Unfortunately, I believe that one of the most important problems may be hard to deal with, namely, that the APL business (like many others) is nowhere near as lucrative as it was in the timesharing days. Back then, IPSA, STSC and IBM were making a bundle selling timesharing or hardware. Once the APL applications were built, they generated a steady monthly revenue stream and APL developers had plenty of time (compared to today), to sit back and think about how to do things faster. Most of the money was made by selling storage, CPU upgrades and new channel controllers, CPU cycles, connect time and KILOCHARS on the packet-switched network. Consulting was often given away or heavily subsidised, and poor programmer productivity clearly limited profitability. Today, a lot of APL developers make a living working in one-man companies selling consulting – and keeping very busy educating themselves (or driving a bus) in-between jobs. There is still a good deal of money being made by APL-based businesses, but due to fragmentation it is much less clear how “community work” can enhance productivity.

However, for the reasons I mentioned at the start of this article, I believe we are reaching a point where the use of libraries for interfacing is becoming critical, and the lack of new APL blood is seriously limiting the ability (or willingness) of many organisations to use APL to solve problems. We need to act now!

Target Audience for the Library

I believe that the library project has three quite different target audiences:

  • People who are learning (about) APL. If it contains well-documented examples of good APL code, the library will act as a natural extension to training materials.
  • Developers starting new projects. Our library should be of a quality which makes it a natural choice to replace the CLEAR WS as the starting point for new APL projects.
  • Developers with existing applications. We must provide interfaces to new protocols, storage mechanisms and data formats as they are taken into use.


If you are learning APL, the library will help you learn to write good APL. The libraries will make you productive in a shorter time, and you will be more likely to succeed in learning APL at all. As we all know, this will help you deliver more flexible solutions fast. If you are starting a new APL-based project, the library will help you get started more quickly. As the library routines become known to many APL developers, it will be easier to move people to new projects, since there is more common knowledge. If we succeed in increasing the number of APL developers, the use of APL becomes safer, more politically correct and more cost-effective.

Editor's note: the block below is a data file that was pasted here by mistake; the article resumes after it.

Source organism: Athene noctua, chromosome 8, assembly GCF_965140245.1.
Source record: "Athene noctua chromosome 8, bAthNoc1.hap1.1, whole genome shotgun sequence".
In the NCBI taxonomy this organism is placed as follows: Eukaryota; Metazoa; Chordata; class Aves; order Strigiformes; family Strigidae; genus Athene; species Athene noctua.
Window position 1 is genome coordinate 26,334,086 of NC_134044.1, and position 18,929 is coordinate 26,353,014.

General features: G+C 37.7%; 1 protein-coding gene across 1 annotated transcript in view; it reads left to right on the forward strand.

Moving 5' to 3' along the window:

However, I would maintain the most important reason why it is now critical that the APL community develop some sort of library culture, is the interface requirements which are forced upon modern commercial applications. Although some large APL organizations can afford the cost at this point in time, it is increasing. I believe that, in order to ensure our long term survival, the APL community must learn to share the cost of development of code to support industry standard interfaces and data formats – or simply the cost of acquiring knowledge about the interfaces developed by users of other languages, and how to use them effectively from APL.


To succeed, we must be pragmatic and set realistic goals. APL is most profitably employed to do rapid prototyping or to develop systems (or components) which must mutate rapidly to adapt to new market conditions. We will never use libraries in the same way as a C++ developer. I propose that we should set the following short-term goals for our APL library project, more or less corresponding to the three target groups:

  1. Education: Provide an introduction to newcomers to APL. Help teach good APL coding practices, in connection with literature (on the web). The production of training materials as such is beyond the scope of the Library project, but we must ensure that our efforts to meet other goals are co-ordinated with the production of new materials.
  2. Utilities/Idioms: Provide standard and high quality (correct, robust, fast) versions of commonly used algorithms, from idioms to slightly more complex code (row to row iota, etc.). These can be written in APL or implemented using external calls to C or other tools.
  3. Interfaces: Significantly reduce the cost of writing APL applications by providing interfaces to (external libraries which provide interfaces to) the most common facilities such as databases, messaging systems, XML.

If we achieve the above, we can consider extending our goals to include the following:

  1. Community: Help form the backbone of a global community, and hopefully re-ignite the exchange of knowledge between users of array-oriented languages.
  2. Foster Component Building: In the future, I believe that the natural place for APL is as a component building tool. We need to educate the APL community about the use of libraries in other environments, in order that we can become purveyors of quality components to the rest of the development community.
  3. Code Management: Efficient use of library routines requires some standards for “linking and loading”. It would be nice if we could replace or extend the myriad of homegrown source code management systems with a universal standard. But I did say we should be pragmatic and realistic, and this may be more than we can manage.